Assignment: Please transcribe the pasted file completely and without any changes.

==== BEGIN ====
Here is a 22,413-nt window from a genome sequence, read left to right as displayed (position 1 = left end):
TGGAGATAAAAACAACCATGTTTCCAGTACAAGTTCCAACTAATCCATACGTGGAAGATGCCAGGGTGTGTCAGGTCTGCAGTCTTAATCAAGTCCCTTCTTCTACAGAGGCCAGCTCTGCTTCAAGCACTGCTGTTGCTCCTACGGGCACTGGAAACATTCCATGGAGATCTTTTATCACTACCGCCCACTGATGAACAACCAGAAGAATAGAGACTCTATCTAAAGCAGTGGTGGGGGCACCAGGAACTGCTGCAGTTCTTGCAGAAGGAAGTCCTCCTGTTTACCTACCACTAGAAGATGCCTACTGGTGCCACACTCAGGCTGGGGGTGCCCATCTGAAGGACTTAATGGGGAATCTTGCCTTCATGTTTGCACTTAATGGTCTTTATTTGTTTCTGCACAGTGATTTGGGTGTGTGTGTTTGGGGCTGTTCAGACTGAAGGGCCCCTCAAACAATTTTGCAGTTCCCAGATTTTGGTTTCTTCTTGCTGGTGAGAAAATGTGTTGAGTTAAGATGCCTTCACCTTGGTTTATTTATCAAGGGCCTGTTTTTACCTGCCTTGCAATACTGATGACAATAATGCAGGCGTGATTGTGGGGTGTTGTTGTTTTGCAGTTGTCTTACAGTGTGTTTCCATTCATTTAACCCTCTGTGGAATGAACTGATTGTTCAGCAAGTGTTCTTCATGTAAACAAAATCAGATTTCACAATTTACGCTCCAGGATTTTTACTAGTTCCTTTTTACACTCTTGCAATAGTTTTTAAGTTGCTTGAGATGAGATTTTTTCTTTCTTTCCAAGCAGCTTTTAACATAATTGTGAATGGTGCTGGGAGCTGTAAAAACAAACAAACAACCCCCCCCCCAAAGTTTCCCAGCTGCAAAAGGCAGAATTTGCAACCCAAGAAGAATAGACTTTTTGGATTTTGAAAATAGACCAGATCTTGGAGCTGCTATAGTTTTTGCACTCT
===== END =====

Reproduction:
Here is a 22,413-nt window from a genome sequence, read left to right as displayed (position 1 = left end):
TGGAGATAAAAACAACCATGTTTCCAGTACAAGTTCCAACTAATCCATACGTGGAAGATGCCAGGGTGTGTCAGGTCTGCAGTCTTAATCAAGTCCCTTCTTCTACAGAGGCCAGCTCTGCTTCAAGCACTGCTGTTGCTCCTACGGGCACTGGAAACATTCCATGGAGATCTTTTATCACTACCGCCCACTGATGAACAACCAGAAGAATAGAGACTCTATCTAAAGCAGTGGTGGGGGCACCAGGAACTGCTGCAGTTCTTGCAGAAGGAAGTCCTCCTGTTTACCTACCACTAGAAGATGCCTACTGGTGCCACACTCAGGCTGGGGGTGCCCATCTGAAGGACTTAATGGGGAATCTTGCCTTCATGTTTGCACTTAATGGTCTTTATTTGTTTCTGCACAGTGATTTGGGTGTGTGTGTTTGGGGCTGTTCAGACTGAAGGGCCCCTCAAACAATTTTGCAGTTCCCAGATTTTGGTTTCTTCTTGCTGGTGAGAAAATGTGTTGAGTTAAGATGCCTTCACCTTGGTTTATTTATCAAGGGCCTGTTTTTACCTGCCTTGCAATACTGATGACAATAATGCAGGCGTGATTGTGGGGTGTTGTTGTTTTGCAGTTGTCTTACAGTGTGTTTCCATTCATTTAACCCTCTGTGGAATGAACTGATTGTTCAGCAAGTGTTCTTCATGTAAACAAAATCAGATTTCACAATTTACGCTCCAGGATTTTTACTAGTTCCTTTTTACACTCTTGCAATAGTTTTTAAGTTGCTTGAGATGAGATTTTTTCTTTCTTTCCAAGCAGCTTTTAACATAATTGTGAATGGTGCTGGGAGCTGTAAAAACAAACAAACAACCCCCCCCCCAAAGTTTCCCAGCTGCAAAAGGCAGAATTTGCAACCCAAGAAGAATAGACTTTTTGGATTTTGAAAATAGACCAGATCTTGGAGCTGCTATAGTTTTTGCACTCT